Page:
Woodcote gardenCountry Garden, London
What Houzz contributors are saying:
We’re embracing growing our ownPlanting seeds, nurturing them, then eating the fresh produce is a joy more and more of us are discovering. As chef Raymond Blanc said, “You don’t need very much space to see the magic of growing food.” His 4.5 x 3.5m balcony is bursting with produce, all grown in containers – everything from broad beans, courgettes and tomatoes to potatoes and herbs. Food grown close to home makes sense, he said –“better taste, better textures, better colours, better nutrients”.You don’t have to have dedicated beds or containers, either. Adam Frost is mixing edibles in with a meadow garden. “I like the idea of being able to go into the garden and pick some of the stuff we used to have a relationship with, and dressing a salad with it or using it in a sandwich,” he said.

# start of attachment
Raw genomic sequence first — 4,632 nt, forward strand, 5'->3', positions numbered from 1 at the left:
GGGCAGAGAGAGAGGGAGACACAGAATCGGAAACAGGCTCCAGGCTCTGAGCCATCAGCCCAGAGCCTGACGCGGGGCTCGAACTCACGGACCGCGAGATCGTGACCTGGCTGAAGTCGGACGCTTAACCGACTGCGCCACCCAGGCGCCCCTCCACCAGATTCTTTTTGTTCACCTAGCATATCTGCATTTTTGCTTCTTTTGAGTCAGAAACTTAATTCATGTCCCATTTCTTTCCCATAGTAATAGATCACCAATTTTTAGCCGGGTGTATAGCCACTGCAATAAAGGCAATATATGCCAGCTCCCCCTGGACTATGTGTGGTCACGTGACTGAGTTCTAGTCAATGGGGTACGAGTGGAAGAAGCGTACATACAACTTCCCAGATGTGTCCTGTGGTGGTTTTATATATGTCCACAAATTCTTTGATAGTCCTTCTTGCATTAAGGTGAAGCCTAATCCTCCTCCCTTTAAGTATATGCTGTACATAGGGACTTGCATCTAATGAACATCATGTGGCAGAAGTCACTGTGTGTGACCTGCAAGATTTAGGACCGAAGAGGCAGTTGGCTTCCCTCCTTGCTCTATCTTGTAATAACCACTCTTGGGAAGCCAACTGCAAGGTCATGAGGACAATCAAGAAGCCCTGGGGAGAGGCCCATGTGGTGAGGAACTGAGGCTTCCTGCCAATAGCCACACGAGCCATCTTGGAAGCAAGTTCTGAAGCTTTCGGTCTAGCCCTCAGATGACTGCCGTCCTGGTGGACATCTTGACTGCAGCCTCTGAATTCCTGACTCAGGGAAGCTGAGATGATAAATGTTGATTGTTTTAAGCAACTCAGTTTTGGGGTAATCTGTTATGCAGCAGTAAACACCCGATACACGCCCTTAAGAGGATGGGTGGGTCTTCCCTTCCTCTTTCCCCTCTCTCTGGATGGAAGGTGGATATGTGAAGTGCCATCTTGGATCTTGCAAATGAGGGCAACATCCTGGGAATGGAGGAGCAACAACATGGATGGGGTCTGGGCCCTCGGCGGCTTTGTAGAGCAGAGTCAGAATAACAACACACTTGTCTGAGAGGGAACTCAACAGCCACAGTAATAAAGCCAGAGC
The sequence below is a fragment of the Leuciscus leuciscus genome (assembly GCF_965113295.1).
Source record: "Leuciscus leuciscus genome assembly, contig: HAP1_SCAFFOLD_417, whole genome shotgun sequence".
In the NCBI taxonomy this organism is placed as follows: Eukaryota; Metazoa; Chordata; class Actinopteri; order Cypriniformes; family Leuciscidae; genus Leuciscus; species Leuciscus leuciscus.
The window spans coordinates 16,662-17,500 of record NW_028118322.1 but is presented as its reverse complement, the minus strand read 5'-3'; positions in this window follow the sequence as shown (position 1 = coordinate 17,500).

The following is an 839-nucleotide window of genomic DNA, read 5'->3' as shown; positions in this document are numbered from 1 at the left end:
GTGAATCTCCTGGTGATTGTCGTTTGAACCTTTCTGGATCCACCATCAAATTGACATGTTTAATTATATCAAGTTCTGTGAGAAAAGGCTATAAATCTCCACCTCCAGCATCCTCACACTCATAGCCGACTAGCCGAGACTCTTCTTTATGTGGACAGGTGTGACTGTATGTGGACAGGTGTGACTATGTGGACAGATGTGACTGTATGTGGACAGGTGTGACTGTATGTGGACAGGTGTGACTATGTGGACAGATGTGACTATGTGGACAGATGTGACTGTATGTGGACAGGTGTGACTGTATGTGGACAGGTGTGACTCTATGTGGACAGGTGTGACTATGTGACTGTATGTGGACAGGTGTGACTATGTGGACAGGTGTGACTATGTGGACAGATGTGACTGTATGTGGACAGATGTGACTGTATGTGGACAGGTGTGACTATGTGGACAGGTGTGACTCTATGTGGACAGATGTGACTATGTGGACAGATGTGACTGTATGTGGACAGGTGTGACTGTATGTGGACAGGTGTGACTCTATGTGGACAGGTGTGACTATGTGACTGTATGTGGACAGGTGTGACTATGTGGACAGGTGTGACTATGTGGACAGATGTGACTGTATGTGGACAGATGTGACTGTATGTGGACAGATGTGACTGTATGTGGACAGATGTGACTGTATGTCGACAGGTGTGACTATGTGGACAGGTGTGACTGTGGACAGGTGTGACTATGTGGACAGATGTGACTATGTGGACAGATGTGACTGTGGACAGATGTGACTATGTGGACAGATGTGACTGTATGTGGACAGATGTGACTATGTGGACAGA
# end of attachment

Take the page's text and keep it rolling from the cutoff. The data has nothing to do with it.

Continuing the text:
Stake out a veg patchRailway sleepers set directly into the ground are a classic boundary material for a vegetable plot, and are a quick and effective way to keep plants neatly contained. To create a similar look, mark out individual beds and measure carefully to ensure you can comfortably access the centre of the bed from each side as well as leaving enough space to walk between them.